Wired.com has switched its reporting narrative from targeting those who question vaccine science to now questioning the data themselves from AstraZeneca’s forthcoming Covid vaccine.

THE MAKERS OF a third coronavirus vaccine announced positive results in clinical trials on Monday, setting off yet another round of excited news reports. This one, produced by a partnership between a University of Oxford research institute, its spinout company Vaccitech, and the pharmaceutical company AstraZeneca, does not need to be stored at freezing temperatures and would be cheaper and easier to produce than the high-efficacy vaccines produced by BioNTech-Pfizer and Moderna. Indeed, according to an initial write-up in The New York Times, Oxford-AstraZeneca’s is “expected to be relied upon heavily across the globe, to help curb a pandemic that has killed more than 1.3 million people.”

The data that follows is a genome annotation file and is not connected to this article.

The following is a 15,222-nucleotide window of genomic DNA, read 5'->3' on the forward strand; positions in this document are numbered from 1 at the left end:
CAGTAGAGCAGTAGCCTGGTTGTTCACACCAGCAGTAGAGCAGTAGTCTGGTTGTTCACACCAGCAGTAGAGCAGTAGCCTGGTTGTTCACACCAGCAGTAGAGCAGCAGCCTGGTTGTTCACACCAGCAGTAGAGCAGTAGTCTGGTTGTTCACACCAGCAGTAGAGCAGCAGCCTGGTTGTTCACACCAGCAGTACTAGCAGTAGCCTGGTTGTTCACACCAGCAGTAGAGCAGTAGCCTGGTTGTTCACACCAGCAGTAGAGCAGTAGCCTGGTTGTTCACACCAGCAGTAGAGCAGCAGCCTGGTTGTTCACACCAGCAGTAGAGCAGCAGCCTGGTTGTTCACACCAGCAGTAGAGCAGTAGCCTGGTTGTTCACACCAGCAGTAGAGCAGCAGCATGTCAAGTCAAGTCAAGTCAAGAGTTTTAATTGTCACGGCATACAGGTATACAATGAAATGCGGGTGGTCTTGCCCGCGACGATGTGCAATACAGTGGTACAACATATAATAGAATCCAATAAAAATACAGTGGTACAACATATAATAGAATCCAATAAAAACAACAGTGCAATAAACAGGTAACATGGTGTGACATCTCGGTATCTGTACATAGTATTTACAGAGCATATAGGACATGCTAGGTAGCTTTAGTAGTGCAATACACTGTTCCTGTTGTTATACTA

Sounds like great news, right? Monday’s press release from AstraZeneca presents “convincing evidence that [the vaccine] works,” said Science. But not everyone has been convinced. The price of AstraZeneca’s shares actually dropped on the news, and an analysis from an investment bank concluded, “We believe that this product will never be licensed in the US.” Over at STAT News, Anthony Fauci cautioned that we’ll need to see more data before coming to a conclusion. The skeptics have strong reasons to be concerned: This week’s “promising” results are nothing like the others that we’ve been hearing about in November—and the claims that have been drawn from them are based on very shaky science.….


Jefferey Jaxen

Jefferey Jaxen is a health journalist and featured in his weekly segment, ’The Jaxen Report’, on The HighWire. As an investigative journalist, researcher, and compelling writer, Jefferey serves as Lead editor of The HighWire News and Opinion Team.